The 'Tibetan' Book of the Dead

I’ve a review of The Tibetan Book of the Dead, A Biography by Donald S. Lopez, Jr in the TLS this week. It’s part of a promising new series, Lives Of Great Religious Books – in that growing and attractive format of books that are well turned and produced essays. A taster, of the review:

It is the product of the creative editing of Walter Evans-Wentz, a Victorian Theosophist. His literary assembly owes as much to the doctrines of Madame Blavatsky as the purported author, Padmasambhava, the eight century Buddhist saint who is said to have buried a series of ‘treasures’ in the form of teachings to aid future, troubled generations…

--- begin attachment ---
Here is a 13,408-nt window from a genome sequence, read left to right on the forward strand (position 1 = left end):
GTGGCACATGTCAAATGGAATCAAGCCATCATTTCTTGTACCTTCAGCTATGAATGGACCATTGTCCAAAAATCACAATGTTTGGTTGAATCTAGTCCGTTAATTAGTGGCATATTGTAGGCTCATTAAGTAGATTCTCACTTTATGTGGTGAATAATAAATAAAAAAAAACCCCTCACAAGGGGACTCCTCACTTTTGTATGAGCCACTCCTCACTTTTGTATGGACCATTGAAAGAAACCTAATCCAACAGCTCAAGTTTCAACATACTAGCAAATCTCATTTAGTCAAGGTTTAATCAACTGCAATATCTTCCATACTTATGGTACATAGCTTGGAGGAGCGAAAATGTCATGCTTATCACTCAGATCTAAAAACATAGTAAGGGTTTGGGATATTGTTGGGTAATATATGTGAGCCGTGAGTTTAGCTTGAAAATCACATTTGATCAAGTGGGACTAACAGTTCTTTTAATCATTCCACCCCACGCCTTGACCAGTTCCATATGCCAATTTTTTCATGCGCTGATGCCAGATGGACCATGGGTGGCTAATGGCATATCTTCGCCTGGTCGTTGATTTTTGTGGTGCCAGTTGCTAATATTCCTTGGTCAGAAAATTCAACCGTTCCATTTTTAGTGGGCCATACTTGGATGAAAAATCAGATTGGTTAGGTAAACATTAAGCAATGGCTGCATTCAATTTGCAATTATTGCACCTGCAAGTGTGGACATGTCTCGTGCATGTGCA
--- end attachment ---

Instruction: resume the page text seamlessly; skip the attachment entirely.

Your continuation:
Evans-Wentz was able to use the book to vest his version of Theosophy with all the authority of ancient wisdom, newly discovered. Interestingly, Lopez argues, the same pattern of scriptural recovery is manifest in Joseph Smith’s The Book of Mormon. So, although it is undoubtedly the combination of Tibetan esotericism and mortal anxiety that has led to the tremendous success of The Tibetan Book of the Dead, it is better placed within the American millenarian tradition that includes Theosophy, Mormonism and Spiritualism too.